Morihei Ueshiba: “The Aim of Aiki is to
Banish Fighting, Warfare and Violence.”

“The Founder was constantly applying the principle of “sen sen no sen” — seizing the
initiative — when executing techniques. This is one of the main characteristics of his aikido.”

From 1942 to 1955, Aikido Founder Morihei Ueshiba spent most of his time in his country home with attached dojo in Iwama, Ibaragi Prefecture. During and immediately after the war, Morihei had for the first time in years the opportunity to devote himself to farming, personal training, and meditation. It was in this country village, far from the hustle and bustle of Tokyo, that Morihei formulated the concept of “Takemusu Aiki.” This was an expression of his ideal of the highest level of aikido where techniques perfectly suited to the immediate circumstances surge forth spontaneously. These techniques were infused with Morihei’s heartfelt belief that the true purpose of Aikido is to banish, fighting, warfare and violence.

A perfectly executed suwariwaza ikkyo omotewaza with Morihei’s son, Kisshomaru Ueshiba, as uke in this 1952 film shot in Wakayama. Note the extension of both arms and movement from the center.

Morihei applies a powerful sankyo to the wrist of a young Koichi Tohei. Saito Sensei said that this film was made for Tohei Sensei to take to Hawaii on his first visit in 1953.

This is a most unusual hanmihandachi technique with Naritoki Hirano, an early student of the Founder from his hometown of Tanabe.

This is an amazing still that captures Morihei in mid-air having executed a two-fisted thrust downward. Look at the width and muscularity of his back. In this film from 1955, Morihei leads the class in a series of seldom seen warmups.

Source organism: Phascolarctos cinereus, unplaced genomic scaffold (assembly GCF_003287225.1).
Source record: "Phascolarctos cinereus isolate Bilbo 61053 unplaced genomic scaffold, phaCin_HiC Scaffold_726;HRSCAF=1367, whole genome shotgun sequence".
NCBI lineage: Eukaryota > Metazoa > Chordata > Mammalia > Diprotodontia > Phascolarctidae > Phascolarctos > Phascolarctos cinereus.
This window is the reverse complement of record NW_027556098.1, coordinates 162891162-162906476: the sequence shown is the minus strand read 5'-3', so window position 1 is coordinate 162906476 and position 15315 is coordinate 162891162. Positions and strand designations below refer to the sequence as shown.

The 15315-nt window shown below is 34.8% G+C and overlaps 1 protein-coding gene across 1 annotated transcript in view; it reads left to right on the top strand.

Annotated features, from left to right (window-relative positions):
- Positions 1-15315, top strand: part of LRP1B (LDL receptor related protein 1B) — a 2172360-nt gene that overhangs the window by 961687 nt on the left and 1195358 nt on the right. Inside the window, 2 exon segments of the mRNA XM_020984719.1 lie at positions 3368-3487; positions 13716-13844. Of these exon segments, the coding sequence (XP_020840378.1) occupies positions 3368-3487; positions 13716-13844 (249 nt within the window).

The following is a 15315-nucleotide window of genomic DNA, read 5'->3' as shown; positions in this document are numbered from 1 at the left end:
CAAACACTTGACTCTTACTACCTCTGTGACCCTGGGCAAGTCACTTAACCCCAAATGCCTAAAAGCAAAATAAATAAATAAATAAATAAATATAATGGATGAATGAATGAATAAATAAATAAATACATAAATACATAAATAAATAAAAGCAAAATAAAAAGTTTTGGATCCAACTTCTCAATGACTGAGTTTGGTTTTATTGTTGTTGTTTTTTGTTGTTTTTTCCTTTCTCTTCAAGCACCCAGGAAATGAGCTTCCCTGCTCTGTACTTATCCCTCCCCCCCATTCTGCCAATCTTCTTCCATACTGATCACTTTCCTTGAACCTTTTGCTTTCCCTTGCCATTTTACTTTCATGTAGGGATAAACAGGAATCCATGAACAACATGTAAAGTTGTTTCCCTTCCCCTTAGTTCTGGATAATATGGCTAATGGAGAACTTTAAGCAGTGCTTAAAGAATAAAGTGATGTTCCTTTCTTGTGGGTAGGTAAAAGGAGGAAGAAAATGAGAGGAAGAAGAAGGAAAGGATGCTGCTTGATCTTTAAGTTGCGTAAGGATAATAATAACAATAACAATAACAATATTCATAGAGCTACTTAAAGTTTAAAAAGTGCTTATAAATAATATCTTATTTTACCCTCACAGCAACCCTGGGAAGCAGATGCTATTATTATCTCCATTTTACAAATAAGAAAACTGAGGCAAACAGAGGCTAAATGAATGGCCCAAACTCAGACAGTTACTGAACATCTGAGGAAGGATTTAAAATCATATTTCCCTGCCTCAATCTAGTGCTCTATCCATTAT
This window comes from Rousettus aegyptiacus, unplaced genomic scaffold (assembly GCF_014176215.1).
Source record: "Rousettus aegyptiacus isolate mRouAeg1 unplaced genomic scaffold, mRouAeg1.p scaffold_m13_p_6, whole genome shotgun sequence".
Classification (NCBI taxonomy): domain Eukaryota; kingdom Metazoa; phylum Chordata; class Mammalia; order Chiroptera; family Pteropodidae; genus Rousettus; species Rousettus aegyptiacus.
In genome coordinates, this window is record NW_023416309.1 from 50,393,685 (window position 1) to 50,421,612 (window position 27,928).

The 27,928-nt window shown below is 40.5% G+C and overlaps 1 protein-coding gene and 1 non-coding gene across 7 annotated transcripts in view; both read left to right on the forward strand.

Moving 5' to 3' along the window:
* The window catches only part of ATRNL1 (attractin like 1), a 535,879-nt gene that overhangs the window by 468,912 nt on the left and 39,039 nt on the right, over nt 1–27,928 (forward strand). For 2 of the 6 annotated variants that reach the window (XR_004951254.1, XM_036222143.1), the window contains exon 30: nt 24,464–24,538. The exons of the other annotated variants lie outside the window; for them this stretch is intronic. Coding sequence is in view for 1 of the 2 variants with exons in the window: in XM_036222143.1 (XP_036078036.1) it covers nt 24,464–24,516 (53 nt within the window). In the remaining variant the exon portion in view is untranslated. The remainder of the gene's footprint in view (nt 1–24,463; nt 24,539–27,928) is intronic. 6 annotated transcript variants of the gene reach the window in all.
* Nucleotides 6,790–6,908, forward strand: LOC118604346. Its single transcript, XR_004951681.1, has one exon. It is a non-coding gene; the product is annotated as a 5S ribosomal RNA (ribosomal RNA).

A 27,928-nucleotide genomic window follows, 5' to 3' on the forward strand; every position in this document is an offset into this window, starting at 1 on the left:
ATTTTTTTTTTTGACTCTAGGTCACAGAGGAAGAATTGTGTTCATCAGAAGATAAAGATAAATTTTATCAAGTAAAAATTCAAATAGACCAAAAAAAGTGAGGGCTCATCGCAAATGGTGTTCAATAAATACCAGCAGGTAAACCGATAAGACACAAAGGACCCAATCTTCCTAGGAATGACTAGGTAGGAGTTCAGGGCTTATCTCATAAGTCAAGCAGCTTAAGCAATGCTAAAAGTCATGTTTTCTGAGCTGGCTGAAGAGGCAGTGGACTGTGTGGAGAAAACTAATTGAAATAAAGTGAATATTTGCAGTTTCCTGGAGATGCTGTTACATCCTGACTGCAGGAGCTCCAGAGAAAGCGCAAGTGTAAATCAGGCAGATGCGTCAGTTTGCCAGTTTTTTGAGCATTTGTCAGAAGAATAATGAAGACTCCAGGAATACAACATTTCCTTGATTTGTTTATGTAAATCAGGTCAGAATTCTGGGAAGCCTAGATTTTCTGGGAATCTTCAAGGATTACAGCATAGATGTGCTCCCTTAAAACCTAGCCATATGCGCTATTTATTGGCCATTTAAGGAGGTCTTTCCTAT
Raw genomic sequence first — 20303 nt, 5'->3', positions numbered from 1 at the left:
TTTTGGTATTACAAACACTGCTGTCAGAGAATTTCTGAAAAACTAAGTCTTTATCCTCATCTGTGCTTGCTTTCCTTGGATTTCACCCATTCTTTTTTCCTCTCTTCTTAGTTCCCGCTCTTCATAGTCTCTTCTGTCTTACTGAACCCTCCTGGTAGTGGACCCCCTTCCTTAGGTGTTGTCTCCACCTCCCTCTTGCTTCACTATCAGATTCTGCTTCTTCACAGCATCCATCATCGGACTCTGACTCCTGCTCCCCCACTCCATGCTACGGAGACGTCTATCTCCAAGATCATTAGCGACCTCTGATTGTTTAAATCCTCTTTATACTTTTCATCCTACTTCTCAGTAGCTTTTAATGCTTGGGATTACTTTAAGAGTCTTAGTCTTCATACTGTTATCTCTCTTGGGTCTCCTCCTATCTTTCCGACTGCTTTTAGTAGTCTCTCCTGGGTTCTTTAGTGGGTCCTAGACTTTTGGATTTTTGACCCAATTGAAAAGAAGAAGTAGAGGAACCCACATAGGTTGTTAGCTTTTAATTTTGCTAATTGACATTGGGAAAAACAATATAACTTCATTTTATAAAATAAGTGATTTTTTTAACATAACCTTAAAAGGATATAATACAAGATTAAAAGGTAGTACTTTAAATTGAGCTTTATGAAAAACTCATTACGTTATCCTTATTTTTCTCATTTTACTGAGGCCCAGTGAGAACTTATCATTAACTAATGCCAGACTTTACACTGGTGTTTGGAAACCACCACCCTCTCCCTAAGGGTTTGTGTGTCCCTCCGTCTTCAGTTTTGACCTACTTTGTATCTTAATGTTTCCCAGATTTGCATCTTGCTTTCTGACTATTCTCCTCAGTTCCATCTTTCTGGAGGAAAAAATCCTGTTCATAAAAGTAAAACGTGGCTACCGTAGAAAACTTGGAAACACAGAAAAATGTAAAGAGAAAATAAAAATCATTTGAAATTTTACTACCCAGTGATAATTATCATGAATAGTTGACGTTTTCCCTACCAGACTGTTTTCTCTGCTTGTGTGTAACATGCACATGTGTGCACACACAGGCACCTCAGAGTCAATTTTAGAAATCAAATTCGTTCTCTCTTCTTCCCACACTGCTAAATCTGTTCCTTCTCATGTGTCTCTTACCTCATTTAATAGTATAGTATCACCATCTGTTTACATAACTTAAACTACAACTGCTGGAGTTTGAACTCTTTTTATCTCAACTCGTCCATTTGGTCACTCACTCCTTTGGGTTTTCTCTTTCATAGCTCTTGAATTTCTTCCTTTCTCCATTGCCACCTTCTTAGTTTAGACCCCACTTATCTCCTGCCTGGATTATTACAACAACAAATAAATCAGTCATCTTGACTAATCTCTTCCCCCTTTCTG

This still captures Morihei setting up a nikyo technique on a very young Nobuyoshi Tamura. Notice that the Founder’s right hand is about to strike down uke’s hand in order to break his balance. This film was taken on the rooftop dojo of the Self-defense Force Dojo in the Ichigaya district of Tokyo.

Here Morihei and Tamura Sensei are using jo as the Founder shows the multitude of openings that can be exploited from this position. Morihei would invariably accompany his demonstrations with shows of the use of the Aiki Ken and Aiki Jo.

What is remarkable here is how far Morihei has already entered in advance of Hiroshi Tada Sensei’s attack. The Founder was constantly applying the principle of “sen sen no sen” (seizing the initiative) when executing techniques. This is one of the main characteristics of his aikido.

A different film but the same rooftop dojo location. Here Morihei leads Tamura Sensei prior to executing a kokyunage technique.

Morihei completes a dynamic throw with a grand flourish. Notice the two American GIs looking on. The young Japanese man at the right is none other than Masando Sasaki Sensei, 8th dan, at the very beginning of his aikido career.

With the exception of the 1935 Asahi News film, these are among the earliest known movies of Morihei Ueshiba. As the Founder was in his vigorous late 60s and early 70s, the techniques he demonstrates are abundant and technically precise. The footage from these early films is perhaps the most important for today’s practitioners seeking to master the art.


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The Morihei Ueshiba Founder’s Course is O-Sensei’s video legacy starting in 1935 and covering a span of 34 years until just before his passing in 1969. Besides the more than 30 films of the Founder, the course includes three rare audio interviews of O-Sensei with complete subtitles. These are wonderfully intimate conversations with the Founder that convey his bright personality, playfulness and sincerity. In addition, the course includes a series of video documentaries by Stanley Pranin on the life of the Founder and the spread of his art worldwide.